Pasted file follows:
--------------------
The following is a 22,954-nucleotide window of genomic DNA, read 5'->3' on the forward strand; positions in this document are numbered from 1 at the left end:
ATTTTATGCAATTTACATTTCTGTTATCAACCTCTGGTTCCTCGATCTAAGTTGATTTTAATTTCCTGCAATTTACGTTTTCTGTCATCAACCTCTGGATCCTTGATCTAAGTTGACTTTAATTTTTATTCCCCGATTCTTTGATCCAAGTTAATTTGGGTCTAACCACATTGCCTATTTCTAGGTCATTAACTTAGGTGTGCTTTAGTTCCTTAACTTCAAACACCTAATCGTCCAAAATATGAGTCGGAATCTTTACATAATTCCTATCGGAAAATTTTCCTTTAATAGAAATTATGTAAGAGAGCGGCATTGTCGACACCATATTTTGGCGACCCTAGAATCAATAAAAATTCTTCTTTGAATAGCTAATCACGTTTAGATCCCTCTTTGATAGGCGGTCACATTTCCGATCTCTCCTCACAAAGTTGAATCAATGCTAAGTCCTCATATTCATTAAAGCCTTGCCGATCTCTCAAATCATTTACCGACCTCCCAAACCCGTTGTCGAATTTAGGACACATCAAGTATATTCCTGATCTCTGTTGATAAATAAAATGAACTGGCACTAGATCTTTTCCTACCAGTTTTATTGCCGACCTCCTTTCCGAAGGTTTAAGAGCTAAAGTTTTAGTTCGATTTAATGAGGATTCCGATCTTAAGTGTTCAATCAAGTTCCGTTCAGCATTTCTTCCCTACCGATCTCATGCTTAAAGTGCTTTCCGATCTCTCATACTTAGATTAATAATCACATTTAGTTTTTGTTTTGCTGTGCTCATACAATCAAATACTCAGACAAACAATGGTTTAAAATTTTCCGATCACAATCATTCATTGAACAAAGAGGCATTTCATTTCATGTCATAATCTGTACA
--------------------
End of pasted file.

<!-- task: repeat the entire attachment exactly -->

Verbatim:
The following is a 22,954-nucleotide window of genomic DNA, read 5'->3' on the forward strand; positions in this document are numbered from 1 at the left end:
ATTTTATGCAATTTACATTTCTGTTATCAACCTCTGGTTCCTCGATCTAAGTTGATTTTAATTTCCTGCAATTTACGTTTTCTGTCATCAACCTCTGGATCCTTGATCTAAGTTGACTTTAATTTTTATTCCCCGATTCTTTGATCCAAGTTAATTTGGGTCTAACCACATTGCCTATTTCTAGGTCATTAACTTAGGTGTGCTTTAGTTCCTTAACTTCAAACACCTAATCGTCCAAAATATGAGTCGGAATCTTTACATAATTCCTATCGGAAAATTTTCCTTTAATAGAAATTATGTAAGAGAGCGGCATTGTCGACACCATATTTTGGCGACCCTAGAATCAATAAAAATTCTTCTTTGAATAGCTAATCACGTTTAGATCCCTCTTTGATAGGCGGTCACATTTCCGATCTCTCCTCACAAAGTTGAATCAATGCTAAGTCCTCATATTCATTAAAGCCTTGCCGATCTCTCAAATCATTTACCGACCTCCCAAACCCGTTGTCGAATTTAGGACACATCAAGTATATTCCTGATCTCTGTTGATAAATAAAATGAACTGGCACTAGATCTTTTCCTACCAGTTTTATTGCCGACCTCCTTTCCGAAGGTTTAAGAGCTAAAGTTTTAGTTCGATTTAATGAGGATTCCGATCTTAAGTGTTCAATCAAGTTCCGTTCAGCATTTCTTCCCTACCGATCTCATGCTTAAAGTGCTTTCCGATCTCTCATACTTAGATTAATAATCACATTTAGTTTTTGTTTTGCTGTGCTCATACAATCAAATACTCAGACAAACAATGGTTTAAAATTTTCCGATCACAATCATTCATTGAACAAAGAGGCATTTCATTTCATGTCATAATCTGTACA